Mon, 26 May 2003

Centennial forecasts slower economic growth this year

Fitri Wulandari, The Jakarta Post, Jakarta

Increasing stability in the country's macroeconomic picture may not translate into speedier economic growth due to lingering uncertainties in other parts of the economy.

Singapore-based Centennial Asia Advisory is predicting the economy to grow at a slower rate of 3 percent this year, from 3.7 percent last year, and only slightly pick up next year to 3.3 percent.

"While global demand will, I think, rebound in the third quarter of this year, the overall outlook doesn't seem to be sufficiently positive to see a sharp rebound in growth," Centennial CEO Manu Bhaskaran said in an e-mail response to The Jakarta Post.

The government estimates this year the economy to grow by 4 percent, and 4 percent to 5 percent in 2004.

Achieving higher economic growth is crucial for the economy to be able to absorb the millions of unemployed people.

But Bhaskaran said that a slowing down in consumer spending and increasing uncertainty as the 2004 general election approached would slow down economic growth.

Consumer spending, which has been the main driver of economic growth during the past few years, has started to slow down in the first quarter of this year amid a growing unemployment problem. The Central Statistics Agency (BPS) said last week that household consumption during the quarter fell 1.23 percent from the previous quarter, the main reason for the slower growth rate during the quarter.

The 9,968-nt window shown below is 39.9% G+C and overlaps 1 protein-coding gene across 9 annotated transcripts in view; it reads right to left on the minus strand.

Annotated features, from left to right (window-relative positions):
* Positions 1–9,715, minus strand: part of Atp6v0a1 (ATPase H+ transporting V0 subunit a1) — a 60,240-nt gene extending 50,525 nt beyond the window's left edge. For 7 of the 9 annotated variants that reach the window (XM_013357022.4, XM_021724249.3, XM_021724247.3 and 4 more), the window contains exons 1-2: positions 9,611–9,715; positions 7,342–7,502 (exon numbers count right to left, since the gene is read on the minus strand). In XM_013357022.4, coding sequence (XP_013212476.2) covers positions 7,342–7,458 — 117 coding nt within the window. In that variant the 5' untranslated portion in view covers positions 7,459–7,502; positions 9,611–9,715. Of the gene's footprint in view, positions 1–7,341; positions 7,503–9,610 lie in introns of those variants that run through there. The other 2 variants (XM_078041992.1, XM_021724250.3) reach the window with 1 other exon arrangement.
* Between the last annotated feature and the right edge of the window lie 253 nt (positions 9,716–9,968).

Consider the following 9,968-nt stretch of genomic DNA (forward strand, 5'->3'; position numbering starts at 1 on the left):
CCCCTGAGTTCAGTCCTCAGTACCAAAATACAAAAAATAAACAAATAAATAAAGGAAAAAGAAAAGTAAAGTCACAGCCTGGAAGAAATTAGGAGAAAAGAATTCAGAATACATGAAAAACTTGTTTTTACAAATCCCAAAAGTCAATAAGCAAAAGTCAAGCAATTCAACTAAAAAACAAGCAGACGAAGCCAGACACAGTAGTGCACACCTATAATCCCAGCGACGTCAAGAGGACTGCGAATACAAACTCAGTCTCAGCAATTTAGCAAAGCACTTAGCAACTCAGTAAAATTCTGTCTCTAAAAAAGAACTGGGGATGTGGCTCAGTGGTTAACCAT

On the external front, Bhaskaran said that Indonesia would face tougher competition from other countries in the region like China and Vietnam, both in the export market and in attracting foreign investment.

He added that the outbreak of Severe Acute Respiratory Syndrome in the region and fears of terrorism were negatively affecting the tourism sector.

Meanwhile, economist Anton Gunawan of Citibank in Jakarta said that the economy could still grow by 4 percent this year as significant improvement in the macroeconomic environment, as reflected in the stronger rupiah, benign inflation and lower interest rate environment, would push investment and domestic consumption upward.

He added that the 2004 general election would also cause the government to spend more money, which was good for the economy.

He said that growth in the telecommunications, transportation and agriculture sectors would be significant contributors to economic growth.

"Four percent is, of course, still not good enough, but let's give credit to the improving situation -- it's not all negative," Anton told the Post on the phone.

He added that despite competition from other economies in the region in the export market, Indonesia was still leading in the area of natural resource-based exports, such as oil, gas and mining.

Indeed, exports in the first quarter of this year rose by more than 15 percent compared with the same period last year, due to higher oil and gas exports.